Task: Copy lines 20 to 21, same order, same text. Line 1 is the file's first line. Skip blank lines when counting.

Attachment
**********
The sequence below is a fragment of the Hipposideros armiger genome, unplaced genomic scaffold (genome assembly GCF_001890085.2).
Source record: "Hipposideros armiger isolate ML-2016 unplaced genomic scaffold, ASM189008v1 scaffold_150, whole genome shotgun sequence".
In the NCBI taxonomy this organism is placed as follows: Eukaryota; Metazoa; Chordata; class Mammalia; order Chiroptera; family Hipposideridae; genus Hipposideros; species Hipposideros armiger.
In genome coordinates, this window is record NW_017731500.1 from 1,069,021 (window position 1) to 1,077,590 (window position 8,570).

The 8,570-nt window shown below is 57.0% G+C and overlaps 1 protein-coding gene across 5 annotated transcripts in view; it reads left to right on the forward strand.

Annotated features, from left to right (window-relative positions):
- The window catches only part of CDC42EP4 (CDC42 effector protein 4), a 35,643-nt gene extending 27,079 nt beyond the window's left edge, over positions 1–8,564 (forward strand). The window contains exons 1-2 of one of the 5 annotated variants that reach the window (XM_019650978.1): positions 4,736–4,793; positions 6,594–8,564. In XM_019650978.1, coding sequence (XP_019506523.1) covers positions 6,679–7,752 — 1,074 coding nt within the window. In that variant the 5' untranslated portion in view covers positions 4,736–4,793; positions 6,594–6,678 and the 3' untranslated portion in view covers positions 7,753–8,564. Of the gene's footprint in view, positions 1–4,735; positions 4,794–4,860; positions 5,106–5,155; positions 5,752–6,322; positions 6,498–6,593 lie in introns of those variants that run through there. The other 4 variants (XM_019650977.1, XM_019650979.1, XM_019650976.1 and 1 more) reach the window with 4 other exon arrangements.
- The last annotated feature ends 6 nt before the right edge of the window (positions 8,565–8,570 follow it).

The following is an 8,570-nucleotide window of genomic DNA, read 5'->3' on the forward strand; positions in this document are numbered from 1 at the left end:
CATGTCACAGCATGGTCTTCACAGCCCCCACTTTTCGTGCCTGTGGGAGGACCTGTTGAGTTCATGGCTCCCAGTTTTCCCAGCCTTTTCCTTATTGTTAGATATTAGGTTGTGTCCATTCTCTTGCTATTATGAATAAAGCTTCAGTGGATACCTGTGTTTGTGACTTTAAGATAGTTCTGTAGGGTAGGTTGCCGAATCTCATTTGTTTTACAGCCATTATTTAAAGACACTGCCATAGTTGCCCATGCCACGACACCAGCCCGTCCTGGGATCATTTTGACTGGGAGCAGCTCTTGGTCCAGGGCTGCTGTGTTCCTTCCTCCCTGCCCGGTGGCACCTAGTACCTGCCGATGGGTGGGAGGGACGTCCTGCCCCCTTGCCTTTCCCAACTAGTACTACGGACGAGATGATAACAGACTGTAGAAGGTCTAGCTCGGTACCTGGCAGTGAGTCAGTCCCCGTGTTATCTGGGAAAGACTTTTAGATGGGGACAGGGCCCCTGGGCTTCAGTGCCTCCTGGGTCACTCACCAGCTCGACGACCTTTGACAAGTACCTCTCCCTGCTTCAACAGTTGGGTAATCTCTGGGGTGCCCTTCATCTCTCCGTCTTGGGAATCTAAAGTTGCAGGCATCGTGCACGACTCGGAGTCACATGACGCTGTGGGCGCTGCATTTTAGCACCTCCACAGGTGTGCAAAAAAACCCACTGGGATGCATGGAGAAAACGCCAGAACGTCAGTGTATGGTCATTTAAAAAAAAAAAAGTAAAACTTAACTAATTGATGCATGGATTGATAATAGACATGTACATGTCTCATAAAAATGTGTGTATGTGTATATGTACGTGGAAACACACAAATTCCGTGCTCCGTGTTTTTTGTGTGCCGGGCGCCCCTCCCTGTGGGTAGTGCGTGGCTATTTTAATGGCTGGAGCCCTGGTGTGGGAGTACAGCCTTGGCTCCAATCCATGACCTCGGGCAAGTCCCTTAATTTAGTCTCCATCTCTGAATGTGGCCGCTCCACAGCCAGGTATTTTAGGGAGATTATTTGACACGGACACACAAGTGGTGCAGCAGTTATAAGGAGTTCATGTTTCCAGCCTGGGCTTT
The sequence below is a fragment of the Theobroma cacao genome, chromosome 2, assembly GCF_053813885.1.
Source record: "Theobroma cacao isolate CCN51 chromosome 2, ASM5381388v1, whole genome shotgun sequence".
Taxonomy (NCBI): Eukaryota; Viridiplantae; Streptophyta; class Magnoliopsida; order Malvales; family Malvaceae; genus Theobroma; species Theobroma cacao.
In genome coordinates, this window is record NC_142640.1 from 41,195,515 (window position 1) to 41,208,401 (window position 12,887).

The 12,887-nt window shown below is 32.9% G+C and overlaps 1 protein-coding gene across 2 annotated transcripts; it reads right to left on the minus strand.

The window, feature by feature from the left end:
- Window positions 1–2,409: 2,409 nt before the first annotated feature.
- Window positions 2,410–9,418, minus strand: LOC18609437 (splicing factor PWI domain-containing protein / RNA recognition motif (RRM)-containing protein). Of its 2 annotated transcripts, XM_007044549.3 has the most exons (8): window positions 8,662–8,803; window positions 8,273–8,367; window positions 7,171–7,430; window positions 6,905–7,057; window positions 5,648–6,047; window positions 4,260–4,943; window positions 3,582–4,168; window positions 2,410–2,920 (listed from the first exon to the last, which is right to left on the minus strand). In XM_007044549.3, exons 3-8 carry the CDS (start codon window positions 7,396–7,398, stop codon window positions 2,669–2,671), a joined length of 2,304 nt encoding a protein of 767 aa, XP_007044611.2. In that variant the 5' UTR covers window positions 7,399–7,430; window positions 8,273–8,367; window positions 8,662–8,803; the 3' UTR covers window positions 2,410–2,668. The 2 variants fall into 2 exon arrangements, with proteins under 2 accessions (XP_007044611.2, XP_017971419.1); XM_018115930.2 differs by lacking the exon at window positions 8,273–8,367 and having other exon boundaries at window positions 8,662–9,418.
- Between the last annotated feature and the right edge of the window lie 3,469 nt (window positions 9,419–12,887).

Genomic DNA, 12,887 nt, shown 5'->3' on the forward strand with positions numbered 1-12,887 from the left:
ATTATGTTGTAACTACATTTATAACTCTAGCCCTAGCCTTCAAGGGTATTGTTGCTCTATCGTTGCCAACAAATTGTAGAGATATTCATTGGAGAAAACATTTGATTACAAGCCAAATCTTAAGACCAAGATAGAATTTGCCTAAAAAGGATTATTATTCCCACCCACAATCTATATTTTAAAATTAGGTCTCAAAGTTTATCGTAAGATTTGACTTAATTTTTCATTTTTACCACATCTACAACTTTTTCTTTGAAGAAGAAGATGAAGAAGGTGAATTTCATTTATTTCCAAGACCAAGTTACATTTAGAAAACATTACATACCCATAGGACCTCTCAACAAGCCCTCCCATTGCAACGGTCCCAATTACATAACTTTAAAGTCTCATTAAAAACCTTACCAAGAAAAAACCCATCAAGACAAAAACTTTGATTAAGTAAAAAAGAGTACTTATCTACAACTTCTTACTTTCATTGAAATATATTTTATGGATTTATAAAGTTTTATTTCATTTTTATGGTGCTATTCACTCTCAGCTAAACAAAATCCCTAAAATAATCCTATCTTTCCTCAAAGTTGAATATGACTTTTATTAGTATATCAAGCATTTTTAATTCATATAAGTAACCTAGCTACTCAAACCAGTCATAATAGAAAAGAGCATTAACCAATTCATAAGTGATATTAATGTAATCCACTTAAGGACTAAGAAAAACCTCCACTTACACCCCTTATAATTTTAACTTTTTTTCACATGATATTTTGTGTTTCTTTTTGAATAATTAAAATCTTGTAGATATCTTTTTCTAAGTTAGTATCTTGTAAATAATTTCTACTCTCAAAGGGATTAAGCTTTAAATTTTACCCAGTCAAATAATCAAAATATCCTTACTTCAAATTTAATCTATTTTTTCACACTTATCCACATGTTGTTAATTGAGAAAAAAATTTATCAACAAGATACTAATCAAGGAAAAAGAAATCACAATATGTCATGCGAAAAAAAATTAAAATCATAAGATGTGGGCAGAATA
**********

Genomic DNA, 12,887 nt, shown 5'->3' on the forward strand with positions numbered 1-12,887 from the left:
ATTATGTTGTAACTACATTTATAACTCTAGCCCTAGCCTTCAAGGGTATTGTTGCTCTATCGTTGCCAACAAATTGTAGAGATATTCATTGGAGAAAACATTTGATTACAAGCCAAATCTTAAGACCAAGATAGAATTTGCCTAAAAAGGATTATTATTCCCACCCACAATCTATATTTTAAAATTAGGTCTCAAAGTTTATCGTAAGATTTGACTTAATTTTTCATTTTTACCACATCTACAACTTTTTCTTTGAAGAAGAAGATGAAGAAGGTGAATTTCATTTATTTCCAAGACCAAGTTACATTTAGAAAACATTACATACCCATAGGACCTCTCAACAAGCCCTCCCATTGCAACGGTCCCAATTACATAACTTTAAAGTCTCATTAAAAACCTTACCAAGAAAAAACCCATCAAGACAAAAACTTTGATTAAGTAAAAAAGAGTACTTATCTACAACTTCTTACTTTCATTGAAATATATTTTATGGATTTATAAAGTTTTATTTCATTTTTATGGTGCTATTCACTCTCAGCTAAACAAAATCCCTAAAATAATCCTATCTTTCCTCAAAGTTGAATATGACTTTTATTAGTATATCAAGCATTTTTAATTCATATAAGTAACCTAGCTACTCAAACCAGTCATAATAGAAAAGAGCATTAACCAATTCATAAGTGATATTAATGTAATCCACTTAAGGACTAAGAAAAACCTCCACTTACACCCCTTATAATTTTAACTTTTTTTCACATGATATTTTGTGTTTCTTTTTGAATAATTAAAATCTTGTAGATATCTTTTTCTAAGTTAGTATCTTGTAAATAATTTCTACTCTCAAAGGGATTAAGCTTTAAATTTTACCCAGTCAAATAATCAAAATATCCTTACTTCAAATTTAATCTATTTTTTCACACTTATCCACATGTTGTTAATTGAGAAAAAAATTTATCAACAAGATACTAATCAAGGAAAAAGAAATCACAATATGTCATGCGAAAAAAAATTAAAATCATAAGATGTGGGCAGAATA